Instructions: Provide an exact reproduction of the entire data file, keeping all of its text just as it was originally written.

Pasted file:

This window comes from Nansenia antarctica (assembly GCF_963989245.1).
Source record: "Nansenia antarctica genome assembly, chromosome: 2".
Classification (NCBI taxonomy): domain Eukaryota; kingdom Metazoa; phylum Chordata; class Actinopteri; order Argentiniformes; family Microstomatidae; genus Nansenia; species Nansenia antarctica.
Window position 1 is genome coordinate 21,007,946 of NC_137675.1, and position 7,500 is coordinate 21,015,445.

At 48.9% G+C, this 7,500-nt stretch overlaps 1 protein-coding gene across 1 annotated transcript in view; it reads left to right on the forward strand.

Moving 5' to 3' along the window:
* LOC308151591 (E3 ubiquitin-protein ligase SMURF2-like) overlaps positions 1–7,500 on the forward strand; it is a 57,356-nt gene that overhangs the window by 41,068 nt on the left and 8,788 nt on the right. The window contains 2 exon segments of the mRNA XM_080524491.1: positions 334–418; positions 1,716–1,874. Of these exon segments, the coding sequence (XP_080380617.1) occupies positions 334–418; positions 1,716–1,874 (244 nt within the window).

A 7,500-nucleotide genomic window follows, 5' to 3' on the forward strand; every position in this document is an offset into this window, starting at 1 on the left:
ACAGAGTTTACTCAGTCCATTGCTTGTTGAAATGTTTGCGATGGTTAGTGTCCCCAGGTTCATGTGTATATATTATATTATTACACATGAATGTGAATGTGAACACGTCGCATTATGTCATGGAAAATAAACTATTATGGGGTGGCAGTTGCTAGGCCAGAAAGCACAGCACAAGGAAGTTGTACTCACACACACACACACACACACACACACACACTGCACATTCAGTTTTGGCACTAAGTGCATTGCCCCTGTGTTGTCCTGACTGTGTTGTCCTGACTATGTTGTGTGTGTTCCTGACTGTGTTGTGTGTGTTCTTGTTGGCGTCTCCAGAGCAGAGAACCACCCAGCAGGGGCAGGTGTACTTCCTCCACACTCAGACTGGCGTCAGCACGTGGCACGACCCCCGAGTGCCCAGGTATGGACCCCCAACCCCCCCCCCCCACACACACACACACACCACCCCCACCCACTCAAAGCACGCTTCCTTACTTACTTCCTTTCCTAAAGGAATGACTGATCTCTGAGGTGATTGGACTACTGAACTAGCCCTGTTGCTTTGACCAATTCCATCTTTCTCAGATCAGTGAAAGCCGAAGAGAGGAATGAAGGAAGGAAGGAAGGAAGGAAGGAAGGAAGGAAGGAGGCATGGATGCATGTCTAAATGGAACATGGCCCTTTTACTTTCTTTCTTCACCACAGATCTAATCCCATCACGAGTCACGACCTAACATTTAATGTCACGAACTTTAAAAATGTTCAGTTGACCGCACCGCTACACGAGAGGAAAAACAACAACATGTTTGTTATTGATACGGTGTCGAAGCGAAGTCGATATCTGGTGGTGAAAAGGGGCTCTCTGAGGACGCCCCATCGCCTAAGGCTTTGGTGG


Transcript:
This window comes from Nansenia antarctica (assembly GCF_963989245.1).
Source record: "Nansenia antarctica genome assembly, chromosome: 2".
Classification (NCBI taxonomy): domain Eukaryota; kingdom Metazoa; phylum Chordata; class Actinopteri; order Argentiniformes; family Microstomatidae; genus Nansenia; species Nansenia antarctica.
Window position 1 is genome coordinate 21,007,946 of NC_137675.1, and position 7,500 is coordinate 21,015,445.

At 48.9% G+C, this 7,500-nt stretch overlaps 1 protein-coding gene across 1 annotated transcript in view; it reads left to right on the forward strand.

Moving 5' to 3' along the window:
* LOC308151591 (E3 ubiquitin-protein ligase SMURF2-like) overlaps positions 1–7,500 on the forward strand; it is a 57,356-nt gene that overhangs the window by 41,068 nt on the left and 8,788 nt on the right. The window contains 2 exon segments of the mRNA XM_080524491.1: positions 334–418; positions 1,716–1,874. Of these exon segments, the coding sequence (XP_080380617.1) occupies positions 334–418; positions 1,716–1,874 (244 nt within the window).

A 7,500-nucleotide genomic window follows, 5' to 3' on the forward strand; every position in this document is an offset into this window, starting at 1 on the left:
ACAGAGTTTACTCAGTCCATTGCTTGTTGAAATGTTTGCGATGGTTAGTGTCCCCAGGTTCATGTGTATATATTATATTATTACACATGAATGTGAATGTGAACACGTCGCATTATGTCATGGAAAATAAACTATTATGGGGTGGCAGTTGCTAGGCCAGAAAGCACAGCACAAGGAAGTTGTACTCACACACACACACACACACACACACACACACTGCACATTCAGTTTTGGCACTAAGTGCATTGCCCCTGTGTTGTCCTGACTGTGTTGTCCTGACTATGTTGTGTGTGTTCCTGACTGTGTTGTGTGTGTTCTTGTTGGCGTCTCCAGAGCAGAGAACCACCCAGCAGGGGCAGGTGTACTTCCTCCACACTCAGACTGGCGTCAGCACGTGGCACGACCCCCGAGTGCCCAGGTATGGACCCCCAACCCCCCCCCCCCACACACACACACACACCACCCCCACCCACTCAAAGCACGCTTCCTTACTTACTTCCTTTCCTAAAGGAATGACTGATCTCTGAGGTGATTGGACTACTGAACTAGCCCTGTTGCTTTGACCAATTCCATCTTTCTCAGATCAGTGAAAGCCGAAGAGAGGAATGAAGGAAGGAAGGAAGGAAGGAAGGAAGGAAGGAAGGAGGCATGGATGCATGTCTAAATGGAACATGGCCCTTTTACTTTCTTTCTTCACCACAGATCTAATCCCATCACGAGTCACGACCTAACATTTAATGTCACGAACTTTAAAAATGTTCAGTTGACCGCACCGCTACACGAGAGGAAAAACAACAACATGTTTGTTATTGATACGGTGTCGAAGCGAAGTCGATATCTGGTGGTGAAAAGGGGCTCTCTGAGGACGCCCCATCGCCTAAGGCTTTGGTGG